Right from the Clifford Constitution and the subsequent formation of Nigerian National Democratic Party (NNDP), (Nigeria’s first political party) in 1923 by Herbert Macaulay, and clinching three (3) seats in the 1922 elections for the Lagos Legislative Council, all through the cacophony of I-am-about-45 Political Parties in Nigeria, the electoral system in Nigeria could best be summed up in one word: RUDDERLESS.
I look at the Nigerian debacle and I wonder if the Southern Cameroons ever had a picosecond’s worth of regret for opting in the 1961 Plebiscite to go with French Cameroon. Not as if I am of the opinion that they are better off or otherwise, but I can’t help wondering what their plight would have been in the complex contraption called the Federal Republic of Nigeria.
From the 1914 incongruous amalgamation through the Brito-Colonio-Clifford-Richard-Macpherson-Lyttleton’s Constitutions, we wandered aimlessly through the 1960 and 1963 scripted Constitutions into the Militaro-Colonio–actually-Obasanjo-Babangida-Abdulsalami Abubakar Constitutions of 1979, 1989 and 1999 (maybe we will have another joke in 2019!).
Governor Lugard came with a script. The ‘Indirect Rule’ was simple. A bigger bully comes and promises the lesser bully the full permission to bully all others, as long as he submits to his own bullying, period!
In the North, the emirs retained their caliphate titles but were responsible to British district officers, who had final authority. The British high commissioners could depose emirs and other officials if necessary. Borno went down without a fight, Kano and Sokoto resisted and were ruthlessly dealt with to discourage further opposition. With the co-operation of the Hausa-Fulani (a great part of the Hausas had been absorbed by the Fulani Oligarchy), the ‘bigger-bully’ imposed the ‘lesser-bully’ on the entire North and allowed for the running of the dual system of law (Federal and Sharia). The Sharia (Islamic law) court continued to deal with matters affecting the personal status of Muslims, including land disputes, divorce, debt, and slave emancipation (think about this next time you read about the ‘Paedophile Senator’.. that’s all I’d say on that), this is what paved the way for the complexity of tribal and religious sentiments, and makes it almost altogether impossible to state the true source of conflicts in the North.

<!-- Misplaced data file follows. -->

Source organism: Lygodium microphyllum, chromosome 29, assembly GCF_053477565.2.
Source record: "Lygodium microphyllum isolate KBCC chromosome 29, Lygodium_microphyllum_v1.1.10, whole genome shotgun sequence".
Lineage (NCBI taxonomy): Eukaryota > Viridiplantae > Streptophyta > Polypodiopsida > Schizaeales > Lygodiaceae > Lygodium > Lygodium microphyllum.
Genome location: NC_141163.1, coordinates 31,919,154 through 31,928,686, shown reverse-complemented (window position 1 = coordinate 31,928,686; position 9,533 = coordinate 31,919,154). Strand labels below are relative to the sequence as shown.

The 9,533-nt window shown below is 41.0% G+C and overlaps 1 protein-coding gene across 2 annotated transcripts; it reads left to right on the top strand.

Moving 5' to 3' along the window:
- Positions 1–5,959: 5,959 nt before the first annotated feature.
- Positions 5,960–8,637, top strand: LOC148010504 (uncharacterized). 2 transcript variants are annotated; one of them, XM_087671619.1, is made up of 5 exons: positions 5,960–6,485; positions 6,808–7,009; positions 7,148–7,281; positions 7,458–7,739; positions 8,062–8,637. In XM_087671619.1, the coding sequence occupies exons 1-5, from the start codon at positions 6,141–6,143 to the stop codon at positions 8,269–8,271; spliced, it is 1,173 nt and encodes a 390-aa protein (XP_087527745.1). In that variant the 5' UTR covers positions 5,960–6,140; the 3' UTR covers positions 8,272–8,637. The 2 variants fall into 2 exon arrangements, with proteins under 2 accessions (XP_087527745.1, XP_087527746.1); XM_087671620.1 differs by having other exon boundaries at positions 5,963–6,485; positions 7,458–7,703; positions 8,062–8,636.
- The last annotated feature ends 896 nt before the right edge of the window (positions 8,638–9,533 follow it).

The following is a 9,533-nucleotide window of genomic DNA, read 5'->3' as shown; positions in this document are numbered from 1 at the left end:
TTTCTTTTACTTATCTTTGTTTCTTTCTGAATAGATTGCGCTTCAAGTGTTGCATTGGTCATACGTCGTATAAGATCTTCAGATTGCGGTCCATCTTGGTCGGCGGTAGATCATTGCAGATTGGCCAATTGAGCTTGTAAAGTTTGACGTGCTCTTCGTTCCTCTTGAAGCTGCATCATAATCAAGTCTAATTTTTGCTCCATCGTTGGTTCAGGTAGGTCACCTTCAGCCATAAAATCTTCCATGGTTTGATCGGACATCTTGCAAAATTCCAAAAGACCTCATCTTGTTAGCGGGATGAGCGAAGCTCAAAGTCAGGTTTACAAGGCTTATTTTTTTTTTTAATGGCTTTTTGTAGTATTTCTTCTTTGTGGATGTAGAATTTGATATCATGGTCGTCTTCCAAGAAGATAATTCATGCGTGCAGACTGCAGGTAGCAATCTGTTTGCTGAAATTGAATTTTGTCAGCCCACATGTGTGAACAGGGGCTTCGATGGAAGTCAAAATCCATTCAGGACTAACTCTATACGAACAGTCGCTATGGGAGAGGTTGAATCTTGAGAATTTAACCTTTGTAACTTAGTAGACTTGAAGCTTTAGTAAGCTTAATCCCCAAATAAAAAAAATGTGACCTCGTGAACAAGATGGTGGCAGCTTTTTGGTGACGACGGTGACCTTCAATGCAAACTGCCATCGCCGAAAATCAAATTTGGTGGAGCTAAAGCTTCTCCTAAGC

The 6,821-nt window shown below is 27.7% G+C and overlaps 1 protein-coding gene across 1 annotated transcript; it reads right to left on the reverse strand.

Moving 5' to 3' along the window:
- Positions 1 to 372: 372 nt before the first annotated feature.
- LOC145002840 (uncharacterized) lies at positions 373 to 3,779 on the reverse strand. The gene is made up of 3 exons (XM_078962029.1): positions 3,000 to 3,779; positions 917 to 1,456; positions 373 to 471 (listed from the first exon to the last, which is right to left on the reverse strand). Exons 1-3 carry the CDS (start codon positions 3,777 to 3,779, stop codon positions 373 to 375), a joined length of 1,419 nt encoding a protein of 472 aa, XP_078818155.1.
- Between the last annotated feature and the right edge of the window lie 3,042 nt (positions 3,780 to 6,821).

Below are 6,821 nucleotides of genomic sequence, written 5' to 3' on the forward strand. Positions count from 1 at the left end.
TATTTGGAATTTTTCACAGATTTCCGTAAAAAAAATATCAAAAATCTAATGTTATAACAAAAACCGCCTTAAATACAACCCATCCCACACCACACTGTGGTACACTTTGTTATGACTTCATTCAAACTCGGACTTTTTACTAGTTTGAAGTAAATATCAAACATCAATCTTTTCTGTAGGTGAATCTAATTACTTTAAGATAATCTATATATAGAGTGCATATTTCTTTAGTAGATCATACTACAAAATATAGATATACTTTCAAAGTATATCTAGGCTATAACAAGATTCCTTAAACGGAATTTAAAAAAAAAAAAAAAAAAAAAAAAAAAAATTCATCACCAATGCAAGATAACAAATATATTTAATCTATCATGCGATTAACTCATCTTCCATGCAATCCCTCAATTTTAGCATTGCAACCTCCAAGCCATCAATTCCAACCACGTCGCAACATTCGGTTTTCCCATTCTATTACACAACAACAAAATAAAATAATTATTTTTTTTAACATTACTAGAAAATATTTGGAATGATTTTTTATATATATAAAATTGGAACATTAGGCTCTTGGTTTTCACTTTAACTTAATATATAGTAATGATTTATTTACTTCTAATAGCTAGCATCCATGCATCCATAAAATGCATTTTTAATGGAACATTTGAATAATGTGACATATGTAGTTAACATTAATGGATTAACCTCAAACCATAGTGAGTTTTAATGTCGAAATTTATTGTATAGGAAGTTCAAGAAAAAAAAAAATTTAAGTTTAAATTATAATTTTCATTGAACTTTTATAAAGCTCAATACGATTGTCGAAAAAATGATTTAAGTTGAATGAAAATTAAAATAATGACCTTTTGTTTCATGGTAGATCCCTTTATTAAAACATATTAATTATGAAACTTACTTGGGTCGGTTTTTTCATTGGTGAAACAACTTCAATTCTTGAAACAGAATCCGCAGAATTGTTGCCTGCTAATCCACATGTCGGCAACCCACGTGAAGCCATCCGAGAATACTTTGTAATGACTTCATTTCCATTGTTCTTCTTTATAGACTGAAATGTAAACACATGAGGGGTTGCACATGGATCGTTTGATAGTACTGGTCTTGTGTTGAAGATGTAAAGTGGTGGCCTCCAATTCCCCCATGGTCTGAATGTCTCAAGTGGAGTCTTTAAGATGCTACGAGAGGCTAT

Missionary activities, and consequently Western Education were also heavily restricted (I know a lot of people get irked at the mention of Western Education, but we need to face realities here. At the time of the Graeco-Roman Empire, everyone had to learn Greek. The New Testament Bible was written entirely in Greek; even though the writers were mostly Hebrews. Western Education is rich because the Anglo-Saxon culture itself borrows copiously from the rest of the World. If four out of five people have a loaf of bread each and they all agree that each will give the fifth person half of theirs, the fifth man ends up with the equivalent of two loaves while the others are stuck with half).
In the South, the Indirect Rule had a relative measure of success among the Yorubas. The older empires had already been heavily weakened with the abolition of Slave Trade, and consequently the huge amount of wealth that was generated had plummeted. Lagos was formally annexed as a British colony in 1861. This was after Oba Akitoye, who had earlier been deposed and replaced by Kosoko for attempting to put an end to slave trade, secured the assistance of Britain to regain his throne. He died three years later and his successor, Oba Dosunmu concluded the treaty. The egalitarian minded Ibos and the other ethnic groups, right of the Lower Niger were the ‘defiant guinea pigs’ of this experiment. The Aro hegemony had been crushed since 1902. Not finding any ‘lesser bully’, the ‘bigger bully’ imposed their own bullies. One would need to read the award winning author, Chinua Achebe’s THINGS FALL APART to appreciate this better.
It is against this backdrop that Political parties, tended to reflect the make up of the three main ethnic groups: Hausa, Yoruba, and Ibo. By the October 1960 independence, The NPC (Nigerian people’s Congress) represented conservative, Muslim, largely Hausa interests, and dominated the Northern Region. The party was allegedly formed with the blessing of the Emirs, to be capable of ‘counterbalancing the activities of the southern-based parties’.